Search results for "excella"
When it came time for the HSF Challenge #23: Gratitude (make something utilises the tutorials, patterns and research that so many of the historical costuming community make available for free) I was in a bit of a quandary. I’ve got a list of tutorials and patterns that I want to use that is a mile long, and kilometres of fabric and lace that have been gifted to me by generous people, but every one of these tutorials and patterns was would be a very involved project. Stupidly I’d scheduled the ‘Generosity’ challenge right at the end of the university semester, and I was up to my neck in marking.
What to do!?!
I had a browse through the HSF photo albums and finished projects for inspiration, and was reminded again of the Hooverette dress that Jen did for the Robes & Robings challenge. It’s simple, it’s sweet, I’m madly in love with it, and I want one! Also, Jen did a bunch of awesome research on Hooverette and wrap dresses from the 20s-40s, making reproducing one easy.
After looking at all the different types of Hooverettes, I was particularly drawn to the early-mid ’30s styles with shawl collars and little puff sleeves, such as this one, and this one. I don’t think I’ve worn little tiny puff sleeves on anything since I was about 5, but every once in a while my inner Anne gets her way!
I had some 1930s inspired quilting fabric in stash, and I actually own a late ’20s wrap dress pattern:
Excella E3244 late 1920s wrap dress
The pattern simply calls it a ‘wrap around frock’ and it’s a bit early for the look I’m going for, but I used it as a pattern base, and drafted my own slim 1930s skirt and a shawl collar, and borrowed puff sleeves from another 1930s pattern.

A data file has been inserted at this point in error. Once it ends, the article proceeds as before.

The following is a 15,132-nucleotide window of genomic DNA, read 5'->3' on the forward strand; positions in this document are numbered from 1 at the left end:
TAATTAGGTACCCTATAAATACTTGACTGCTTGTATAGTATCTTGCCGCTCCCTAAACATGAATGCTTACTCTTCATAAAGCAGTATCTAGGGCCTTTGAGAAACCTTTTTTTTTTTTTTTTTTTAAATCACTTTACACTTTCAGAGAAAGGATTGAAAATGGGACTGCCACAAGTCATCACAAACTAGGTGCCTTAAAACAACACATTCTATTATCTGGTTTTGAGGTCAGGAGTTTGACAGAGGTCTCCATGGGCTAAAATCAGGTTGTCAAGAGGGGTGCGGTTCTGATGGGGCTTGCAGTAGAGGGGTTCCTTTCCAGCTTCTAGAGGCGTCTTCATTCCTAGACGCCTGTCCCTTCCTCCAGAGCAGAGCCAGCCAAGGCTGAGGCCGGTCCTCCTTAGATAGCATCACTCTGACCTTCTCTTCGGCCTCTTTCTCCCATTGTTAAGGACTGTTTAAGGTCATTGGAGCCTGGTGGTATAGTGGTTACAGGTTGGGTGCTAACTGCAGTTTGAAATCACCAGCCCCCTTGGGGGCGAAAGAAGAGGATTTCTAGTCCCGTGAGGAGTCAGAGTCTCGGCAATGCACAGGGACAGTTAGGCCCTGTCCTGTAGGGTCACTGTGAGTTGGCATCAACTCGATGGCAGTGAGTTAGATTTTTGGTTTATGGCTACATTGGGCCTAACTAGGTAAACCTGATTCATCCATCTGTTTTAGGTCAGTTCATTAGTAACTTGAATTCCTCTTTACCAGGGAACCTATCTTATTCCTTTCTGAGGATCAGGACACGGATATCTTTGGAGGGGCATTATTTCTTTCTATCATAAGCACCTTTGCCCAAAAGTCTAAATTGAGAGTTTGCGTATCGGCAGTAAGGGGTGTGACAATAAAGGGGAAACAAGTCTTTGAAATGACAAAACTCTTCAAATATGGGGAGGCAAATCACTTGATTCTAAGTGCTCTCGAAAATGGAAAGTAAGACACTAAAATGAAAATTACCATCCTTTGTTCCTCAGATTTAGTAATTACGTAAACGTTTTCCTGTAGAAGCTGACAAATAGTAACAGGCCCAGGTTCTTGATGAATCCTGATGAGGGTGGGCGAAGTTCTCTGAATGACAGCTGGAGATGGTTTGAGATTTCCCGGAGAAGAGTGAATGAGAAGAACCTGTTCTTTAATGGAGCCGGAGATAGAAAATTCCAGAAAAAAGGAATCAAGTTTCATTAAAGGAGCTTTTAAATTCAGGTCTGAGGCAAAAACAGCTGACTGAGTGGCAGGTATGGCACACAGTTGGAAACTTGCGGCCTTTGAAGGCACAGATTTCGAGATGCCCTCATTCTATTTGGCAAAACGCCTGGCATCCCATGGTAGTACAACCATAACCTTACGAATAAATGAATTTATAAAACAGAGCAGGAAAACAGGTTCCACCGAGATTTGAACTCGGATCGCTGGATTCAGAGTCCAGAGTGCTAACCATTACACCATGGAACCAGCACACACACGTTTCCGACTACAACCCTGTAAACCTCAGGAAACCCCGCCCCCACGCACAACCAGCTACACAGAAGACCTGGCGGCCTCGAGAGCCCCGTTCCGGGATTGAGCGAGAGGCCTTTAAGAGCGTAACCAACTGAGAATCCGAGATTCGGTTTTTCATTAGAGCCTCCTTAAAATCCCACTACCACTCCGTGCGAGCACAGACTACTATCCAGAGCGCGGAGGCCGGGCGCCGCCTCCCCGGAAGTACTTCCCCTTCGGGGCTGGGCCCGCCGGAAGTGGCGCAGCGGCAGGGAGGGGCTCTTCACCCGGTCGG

Things started out easily enough, and then I decided to get complicated and have a contrasting collar, and the white for my collar and cuffs and sash was too white, so I tea-dyed:
The middle fabric is dyed, the outer two are not – I just wanted to cut the brightness of the white the tiniest bit.
As it turns out, that was the beginning of my problems – I forgot to dye the sash pieces, and then couldn’t get them to match, and then cut the sleeve cuffs wrong, and had to re-cut them out of un-dyed fabric. In the end, my sash, cuffs and collar were all different dye jobs!
Then there were sewing headaches with getting the wrap of the shawl collar to sit right,but in the end, I persevered, and I’m extremely pleased with the overall result:
(OK, so I wish the collar was wider and more crazy-30s, but I’ll get that right next time)
The pattern has cunning little tucks at the waist to give it shape:
I edged the collar, and cuffs in tiny red ric-rac to give them definition.
It’s very subtle, but provides just the right contrast and pop to the dress.
Or at least I think so!
I repeated the ric-rac on the pocket and added white piping to keep it from blending into the dress: